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Chocolate key component to Mayura's Station's wagyu beef

Published on Nov 19, 2012 2:55 PM
 
Scott de Bruin is pictured with the de Bruin family's full-blood Wagyu cattle on Mayura Station near Millicent in the SE. Chocolate is the one component that seems to have made all the difference with the flavour in Mayura Station's full-blood wagyu from South Australia. That, and the ranch's sustainable farming practices that prioritise animal welfare make the difference, says second-generation cattle farmer Scott de Bruin, who is of Dutch descent. -- PHOTO: MAYURA STATION

The next time you taste beef with a robust, nutty and almost caramel-like flavour, it might well be chocolate in the cows' feed.

Chocolate is the one component that seems to have made all the difference with the flavour in Mayura Station's full-blood wagyu from South Australia. That, and the ranch's sustainable farming practices that prioritise animal welfare make the difference, says second-generation cattle farmer Scott de Bruin, who is of Dutch descent.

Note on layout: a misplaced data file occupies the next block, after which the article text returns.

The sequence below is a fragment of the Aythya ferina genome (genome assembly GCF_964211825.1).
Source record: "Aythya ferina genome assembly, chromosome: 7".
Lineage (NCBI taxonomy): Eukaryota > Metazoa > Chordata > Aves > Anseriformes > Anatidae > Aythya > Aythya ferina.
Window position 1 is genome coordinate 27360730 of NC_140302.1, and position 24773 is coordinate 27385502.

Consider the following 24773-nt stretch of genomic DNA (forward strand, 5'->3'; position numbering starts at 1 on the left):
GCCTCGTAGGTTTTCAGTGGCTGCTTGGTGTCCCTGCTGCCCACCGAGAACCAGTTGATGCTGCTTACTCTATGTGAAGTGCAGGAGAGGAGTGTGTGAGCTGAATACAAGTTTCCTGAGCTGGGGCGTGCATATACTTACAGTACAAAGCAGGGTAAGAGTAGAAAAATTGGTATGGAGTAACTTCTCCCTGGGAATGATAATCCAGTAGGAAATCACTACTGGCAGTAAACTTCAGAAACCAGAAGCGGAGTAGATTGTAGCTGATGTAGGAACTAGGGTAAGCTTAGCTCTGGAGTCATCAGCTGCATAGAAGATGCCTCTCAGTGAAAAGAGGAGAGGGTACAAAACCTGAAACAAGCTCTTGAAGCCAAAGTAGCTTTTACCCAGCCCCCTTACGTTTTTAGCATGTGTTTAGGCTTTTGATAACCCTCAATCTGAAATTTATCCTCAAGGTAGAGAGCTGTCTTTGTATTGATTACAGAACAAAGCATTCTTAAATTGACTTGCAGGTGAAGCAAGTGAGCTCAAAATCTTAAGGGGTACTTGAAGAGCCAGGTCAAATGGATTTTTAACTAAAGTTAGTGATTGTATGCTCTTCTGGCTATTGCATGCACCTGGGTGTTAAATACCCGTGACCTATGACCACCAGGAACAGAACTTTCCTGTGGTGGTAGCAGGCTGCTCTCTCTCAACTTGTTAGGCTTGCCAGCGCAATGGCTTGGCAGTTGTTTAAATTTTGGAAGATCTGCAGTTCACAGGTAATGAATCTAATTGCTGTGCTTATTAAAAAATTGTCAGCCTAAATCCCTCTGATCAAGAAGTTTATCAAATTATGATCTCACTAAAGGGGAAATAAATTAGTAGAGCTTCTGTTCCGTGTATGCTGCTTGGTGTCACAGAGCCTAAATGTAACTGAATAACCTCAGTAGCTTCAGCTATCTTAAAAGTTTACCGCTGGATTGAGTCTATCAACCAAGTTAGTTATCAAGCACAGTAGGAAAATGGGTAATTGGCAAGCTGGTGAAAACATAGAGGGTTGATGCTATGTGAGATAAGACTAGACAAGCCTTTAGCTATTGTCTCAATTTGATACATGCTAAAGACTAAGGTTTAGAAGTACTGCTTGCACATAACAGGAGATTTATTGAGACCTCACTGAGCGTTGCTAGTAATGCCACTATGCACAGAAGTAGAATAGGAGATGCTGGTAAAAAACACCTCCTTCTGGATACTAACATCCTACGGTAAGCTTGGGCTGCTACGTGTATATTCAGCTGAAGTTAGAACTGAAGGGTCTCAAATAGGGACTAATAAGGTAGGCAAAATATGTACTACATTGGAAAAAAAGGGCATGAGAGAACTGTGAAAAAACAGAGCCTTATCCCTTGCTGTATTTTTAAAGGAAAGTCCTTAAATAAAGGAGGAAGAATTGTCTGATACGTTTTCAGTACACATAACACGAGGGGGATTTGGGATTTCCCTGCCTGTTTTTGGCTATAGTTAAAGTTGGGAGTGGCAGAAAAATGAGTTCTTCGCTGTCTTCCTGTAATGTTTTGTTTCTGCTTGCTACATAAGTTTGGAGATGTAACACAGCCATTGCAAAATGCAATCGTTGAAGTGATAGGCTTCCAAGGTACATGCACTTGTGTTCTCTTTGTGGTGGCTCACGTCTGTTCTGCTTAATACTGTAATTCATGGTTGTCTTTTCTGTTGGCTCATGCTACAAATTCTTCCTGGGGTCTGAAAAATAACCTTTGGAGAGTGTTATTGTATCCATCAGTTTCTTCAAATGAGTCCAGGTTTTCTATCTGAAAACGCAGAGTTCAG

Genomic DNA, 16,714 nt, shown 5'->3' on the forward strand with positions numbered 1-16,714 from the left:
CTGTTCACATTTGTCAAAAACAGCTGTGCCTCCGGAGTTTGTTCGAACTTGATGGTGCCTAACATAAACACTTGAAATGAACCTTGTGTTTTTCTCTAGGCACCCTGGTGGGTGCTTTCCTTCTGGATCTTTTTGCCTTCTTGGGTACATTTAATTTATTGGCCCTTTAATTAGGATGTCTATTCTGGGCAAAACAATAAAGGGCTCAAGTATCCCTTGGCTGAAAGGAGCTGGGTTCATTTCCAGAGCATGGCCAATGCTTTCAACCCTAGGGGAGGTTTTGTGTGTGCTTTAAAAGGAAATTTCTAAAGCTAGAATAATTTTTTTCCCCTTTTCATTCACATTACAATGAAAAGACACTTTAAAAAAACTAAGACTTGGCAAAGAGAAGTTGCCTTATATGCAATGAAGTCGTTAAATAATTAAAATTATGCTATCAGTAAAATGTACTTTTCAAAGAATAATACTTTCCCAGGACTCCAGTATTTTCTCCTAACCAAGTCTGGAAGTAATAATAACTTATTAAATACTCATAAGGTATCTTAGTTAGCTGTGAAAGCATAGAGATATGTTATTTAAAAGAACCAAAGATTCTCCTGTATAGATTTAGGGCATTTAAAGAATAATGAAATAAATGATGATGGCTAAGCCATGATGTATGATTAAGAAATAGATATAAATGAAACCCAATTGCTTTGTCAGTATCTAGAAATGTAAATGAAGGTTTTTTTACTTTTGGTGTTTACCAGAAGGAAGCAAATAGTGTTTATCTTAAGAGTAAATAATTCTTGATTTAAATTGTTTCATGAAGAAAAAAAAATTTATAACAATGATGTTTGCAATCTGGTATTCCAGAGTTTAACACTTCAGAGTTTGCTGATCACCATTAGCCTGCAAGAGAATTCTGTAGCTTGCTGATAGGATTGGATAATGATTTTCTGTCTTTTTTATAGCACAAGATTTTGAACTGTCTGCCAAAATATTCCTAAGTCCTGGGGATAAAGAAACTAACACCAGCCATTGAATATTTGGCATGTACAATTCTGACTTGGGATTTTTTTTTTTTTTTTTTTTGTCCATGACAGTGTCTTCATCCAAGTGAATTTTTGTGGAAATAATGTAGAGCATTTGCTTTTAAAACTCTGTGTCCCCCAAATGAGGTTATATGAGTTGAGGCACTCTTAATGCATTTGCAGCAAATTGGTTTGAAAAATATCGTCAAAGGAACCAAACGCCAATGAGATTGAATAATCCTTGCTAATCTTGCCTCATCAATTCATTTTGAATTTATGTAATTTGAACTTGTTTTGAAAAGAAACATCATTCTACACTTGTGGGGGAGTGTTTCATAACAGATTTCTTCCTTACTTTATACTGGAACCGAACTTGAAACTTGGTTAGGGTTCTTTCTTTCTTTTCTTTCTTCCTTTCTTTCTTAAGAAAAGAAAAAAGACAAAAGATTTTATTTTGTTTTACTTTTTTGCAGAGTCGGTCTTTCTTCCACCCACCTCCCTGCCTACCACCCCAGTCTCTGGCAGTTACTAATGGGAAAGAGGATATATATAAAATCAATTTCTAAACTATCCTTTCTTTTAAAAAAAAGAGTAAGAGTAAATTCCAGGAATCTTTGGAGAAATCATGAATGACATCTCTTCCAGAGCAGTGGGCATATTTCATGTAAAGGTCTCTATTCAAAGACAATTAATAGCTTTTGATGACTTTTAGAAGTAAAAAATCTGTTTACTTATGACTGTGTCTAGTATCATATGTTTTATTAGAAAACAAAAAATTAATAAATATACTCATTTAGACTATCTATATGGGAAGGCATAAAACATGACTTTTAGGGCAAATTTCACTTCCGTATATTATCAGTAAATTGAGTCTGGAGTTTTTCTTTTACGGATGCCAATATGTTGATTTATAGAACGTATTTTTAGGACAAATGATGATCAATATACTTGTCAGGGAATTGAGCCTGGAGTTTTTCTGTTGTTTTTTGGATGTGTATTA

He will be in town to host a 10-course Mayura Station wagyu dinner at The Halia at Singapore Botanic Gardens on Thursday.

The famed melt-in-your-mouth beef is also available at restaurants such as Australian restaurant Osia at Resorts World Sentosa, and Japanese barbecue restaurants Gyu-Kaku and Yakiniku Yazawa. Those wanting to cook it at home can purchase it from food supplier Indoguna's online grocery store, Greengrocer.com.sg.

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Project Food Prints Mayura Station Wagyu Dinner

Where: The Halia, 1 Cluny Road, Singapore Botanic Gardens, Ginger Garden, entrance via Tyersall Avenue

When: Thursday (Nov 22) , 6.30pm

Price: $198++ a person for a 10-course meal. Every course will feature Mayura Station wagyu, except the last dish, which is dessert.

Info: For reservations, call 8444-1148. Go to www.halia.com.sg for more information.

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